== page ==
More than a century ago, during a lecture in Baltimore, Lord Kelvin asked the following rhetorical question: "Of all the two hundred billion men, women, and children that have walked across wet sand from the beginning of time down to the meeting of the British Association in Aberdeen in 1885, how many would answer anything but 'yes' to the question: 'Did the sand become compressed under your foot?' " Why Aberdeen in 1885? That was where O. Reynolds showed that the sand actually expands rather than contracts under our feet, contrary to common sense.

But let's not digress too far from our subject. It would be better to ask a similar question about the emperor's award: "Of all the millions of readers of Perelman's book and the thousands of Quantum readers, how many noticed that the behavior of both the emperor and the general described in the story was at least strange and absolutely illogical!"

What was so strange and illogical? We'll soon see.

First, let's try to estimate some of the values we'll need. It's clear from the story that a coin with a mass of 655 kg was just about at the limit of Terentius's physical resources: a little more and he would be unable even to budge it. We'll estimate this "little bit" as 45 kg — that is, assume that the biggest coin that would yield to Terentius's efforts has a mass of 700 kg (which corresponds to a denomination of 140,000 brasses). In addition, assume that Terentius's state of health will allow for daily visits to the treasury and removal of new coins for ten thousand days (about 25 years).

So, the emperor decided to lure his combative general into a trap that is often called the avalanche. (Indeed, it's hard to think of a better name: the coins grow like an avalanche, and this is what the miserly and cunning emperor counted on.) In this case, the multiplication factor is k = 2 — that is, each coin is twice as massive as the previous one.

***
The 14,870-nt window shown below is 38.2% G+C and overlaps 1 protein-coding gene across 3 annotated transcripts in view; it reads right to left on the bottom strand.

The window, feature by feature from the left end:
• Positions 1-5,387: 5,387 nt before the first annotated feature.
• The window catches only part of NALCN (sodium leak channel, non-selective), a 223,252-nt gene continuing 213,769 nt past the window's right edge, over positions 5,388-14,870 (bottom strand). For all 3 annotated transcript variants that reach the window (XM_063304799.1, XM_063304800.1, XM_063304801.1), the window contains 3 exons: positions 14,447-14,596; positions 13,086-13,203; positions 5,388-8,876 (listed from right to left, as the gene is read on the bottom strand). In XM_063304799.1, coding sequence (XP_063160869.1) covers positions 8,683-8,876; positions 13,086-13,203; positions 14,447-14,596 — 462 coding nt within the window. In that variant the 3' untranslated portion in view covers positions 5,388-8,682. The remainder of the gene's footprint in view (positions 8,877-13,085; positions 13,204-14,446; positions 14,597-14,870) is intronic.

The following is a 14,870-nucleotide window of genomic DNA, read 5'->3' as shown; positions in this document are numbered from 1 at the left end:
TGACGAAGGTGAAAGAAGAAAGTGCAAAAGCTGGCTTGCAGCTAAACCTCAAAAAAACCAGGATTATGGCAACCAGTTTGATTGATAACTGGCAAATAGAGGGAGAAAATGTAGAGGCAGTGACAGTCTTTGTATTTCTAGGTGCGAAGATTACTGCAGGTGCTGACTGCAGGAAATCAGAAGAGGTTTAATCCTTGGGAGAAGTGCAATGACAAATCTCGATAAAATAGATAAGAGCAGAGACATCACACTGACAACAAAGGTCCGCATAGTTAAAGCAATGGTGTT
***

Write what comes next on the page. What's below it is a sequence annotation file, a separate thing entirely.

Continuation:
And it is this choice of multiplication factor that leads one to suspect that the emperor was a strange person, because of all positive integers k, he had chosen the one that brought the greatest profit to Terentius!

Consider, for instance, the case in which each new coin is three (and not two) times as massive as the preceding one. How many coins would Terentius be able to lift? The value of the (n + 1 )st coin would then be 3^{n} brasses. The general can lift a coin that is equivalent to no more than 140,000 brasses. What is the largest n such that 3^{n} < 140,000? This n satisfies the inequalities

3^{n} < 140,000 < 3^{n+1}, or

Log_{3}(140,000) - 1 < n < Log_{3} (140,000).

Since Log_{3}140,000 = 10.7... , we get n = 10. So the last coin Terentius would be able to lift is the eleventh: on the first day he'd receive 1 brass, on the second day 3 brasses, on the third 3^2 = 9 brasses, and so on. The total reward would come to 1 + 3 + 3^{2} + ... + 3^{10 }= 88,573 brasses. Remember, with k = 2 he received 262,143 brasses — almost three times as many!

A similar situation would occur for larger values of A. In general, the sum S that Terentius could receive in n days given a factor k equals

S= k^{2}+ ... +k^{n},

where n = [log_{k}140,000] (and [a] denotes the greatest integer not exceeding a). By the formula for the sum of a geometric sequence,

s = (k^{n+1} - 1)/ (k-1)

If n is large enough, we can assume n = [Log_{k}140,000] = Log_{k} 140,000; then

This means that S actually decreases as k increases. In our case, however, this is not exactly true: the logarithm isn't very large, so in fact S(k) decreases "irregularly." Here are a few values of S: S(4) = 87,381; S(5) = 97,658; S(6) = 55,987,- S(7) = 137,257; S(8) = 37,499; S(10) = 111,111; S(20) = 8,421; S(50) = 127,551; S(100) = 10,101 (in the last case, Terentius would come for his reward only three times!).

And what happens for k = 1 ? Perhaps in this case the sum S turns out to be greater than for k = 2? Alas, that's not the case. Another factor comes into play here — the somber fact of human mortality. We've already estimated the time allotted to Terentius for receiving his reward as 10,000 days. Consequently, in the case k = 1, he would get simply 10,000 brasses.

Of course, we could adopt other limitations instead of 700 kg and 10,000 days. Then our conclusions would have been somewhat different—for instance, with 1,000 kg as the greatest possible mass of the coin we'd have S(2) < S(3)—but basically they would remain the same.

Thus, the (supposedly) cunning emperor, having decided to cheat the general using the avalanche effect, chose the worst multiplication factor (or at least one of the worst). And this gives us grounds to consider him a strange person—to put it mildly.

And what about Terentius? This is a little more complicated. It may help to take a leap…